The uses of mechanism: Corpuscularianism in drafts a and B of Locke's essay

In William Newman, John Murdoch & Cristoph Lüthy (eds.), Late Medieval and Early Modern Corpuscularian Matter Theory. E.J. Brill. pp. 515-534 (2001)
  Copy   BIBTEX


That corpuscularianism played a critical role in Locke’s philosophical thought has perhaps now attained the status of a truism. In particular, it is universally acknowledged that the primary/secondary quality distinction and the conception of real essence found in the Essay Concerning Human Understanding cannot be understood apart from the corpuscularian science of Locke’s time.1 When Locke provides lists of the primary qualities of bodies,2 the qualities that “are really in them whether we perceive them or no,” those lists show strong resemblances to Robert Boyle’s views about the “primary affections” of matter, as expressed in such influential programmatic works as On the Origin of Forms and Qualities.3 Moreover, Locke’s conception of the real essences of bodies, the inner constitutions which serve as the causal sources of all their properties, typically appears to be a corpuscularian one.4 Nevertheless, the question of the nature of Locke’s philosophical allegiance to corpuscularianism remains a controversial one.5..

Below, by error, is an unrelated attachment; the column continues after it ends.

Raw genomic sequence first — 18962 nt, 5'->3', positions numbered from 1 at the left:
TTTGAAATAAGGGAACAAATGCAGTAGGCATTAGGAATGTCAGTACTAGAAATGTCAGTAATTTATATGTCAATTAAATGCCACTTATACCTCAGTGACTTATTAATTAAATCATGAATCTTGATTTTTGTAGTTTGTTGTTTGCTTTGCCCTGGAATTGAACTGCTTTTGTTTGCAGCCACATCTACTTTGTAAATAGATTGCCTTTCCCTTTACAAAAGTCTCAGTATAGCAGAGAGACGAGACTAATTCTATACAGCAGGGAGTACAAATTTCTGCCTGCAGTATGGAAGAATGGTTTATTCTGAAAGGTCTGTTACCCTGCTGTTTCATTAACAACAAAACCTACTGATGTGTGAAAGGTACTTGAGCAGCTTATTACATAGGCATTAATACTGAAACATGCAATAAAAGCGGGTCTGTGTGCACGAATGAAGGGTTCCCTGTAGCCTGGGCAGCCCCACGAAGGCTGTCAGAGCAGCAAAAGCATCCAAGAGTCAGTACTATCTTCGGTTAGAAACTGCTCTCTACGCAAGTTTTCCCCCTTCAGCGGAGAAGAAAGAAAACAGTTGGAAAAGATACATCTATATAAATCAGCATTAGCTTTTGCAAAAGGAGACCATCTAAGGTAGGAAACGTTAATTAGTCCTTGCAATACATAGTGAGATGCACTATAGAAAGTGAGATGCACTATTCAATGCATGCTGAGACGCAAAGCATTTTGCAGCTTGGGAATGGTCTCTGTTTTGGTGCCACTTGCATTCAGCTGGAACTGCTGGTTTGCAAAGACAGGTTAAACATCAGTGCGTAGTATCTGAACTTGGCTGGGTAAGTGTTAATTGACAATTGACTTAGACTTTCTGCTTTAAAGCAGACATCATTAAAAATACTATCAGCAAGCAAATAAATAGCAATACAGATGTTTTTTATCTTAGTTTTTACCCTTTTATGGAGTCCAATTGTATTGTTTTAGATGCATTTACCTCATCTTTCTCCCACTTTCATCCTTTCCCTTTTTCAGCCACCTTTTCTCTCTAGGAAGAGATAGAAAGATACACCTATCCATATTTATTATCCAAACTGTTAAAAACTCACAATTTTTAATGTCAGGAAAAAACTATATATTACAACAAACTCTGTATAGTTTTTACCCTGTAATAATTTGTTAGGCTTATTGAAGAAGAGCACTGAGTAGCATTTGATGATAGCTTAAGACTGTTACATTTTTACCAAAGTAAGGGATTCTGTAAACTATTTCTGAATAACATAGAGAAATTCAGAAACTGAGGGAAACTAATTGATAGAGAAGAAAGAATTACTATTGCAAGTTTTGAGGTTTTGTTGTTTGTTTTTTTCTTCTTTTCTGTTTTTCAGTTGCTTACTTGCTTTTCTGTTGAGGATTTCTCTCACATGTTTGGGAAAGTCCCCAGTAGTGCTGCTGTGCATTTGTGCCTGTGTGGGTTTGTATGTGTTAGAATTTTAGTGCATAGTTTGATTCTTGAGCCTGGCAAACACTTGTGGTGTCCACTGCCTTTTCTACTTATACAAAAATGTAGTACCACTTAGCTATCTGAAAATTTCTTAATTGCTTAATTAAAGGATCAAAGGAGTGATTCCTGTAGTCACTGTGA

External links

  • This entry has no external links. Add one.
Setup an account with your affiliations in order to access resources via your University's proxy server

Through your library

Similar books and articles

Locke on primary and secondary qualities.Samuel C. Rickless - 1997 - Pacific Philosophical Quarterly 78 (3):297-319.
The Status of Mechanism in Locke’s Essay.Lisa Downing - 1998 - Philosophical Review 107 (3):381-414.
Primary qualities, secondary qualities and Locke's impulse principle.James Hill - 2009 - British Journal for the History of Philosophy 17 (1):85 – 98.
Locke on human understanding: selected essays.I. C. Tipton (ed.) - 1977 - New York: Oxford University Press.
Primary and Secondary Qualities.Robert A. Wilson - 2016 - In Matthew Stuart (ed.), A Companion to Locke. Hoboken, NJ, USA: Blackwell. pp. 193-211.


Added to PP

376 (#46,861)

6 months
74 (#51,922)

Historical graph of downloads
How can I increase my downloads?

Author's Profile

Lisa Downing
Ohio State University

Citations of this work

No citations found.

Add more citations

References found in this work

No references found.

Add more references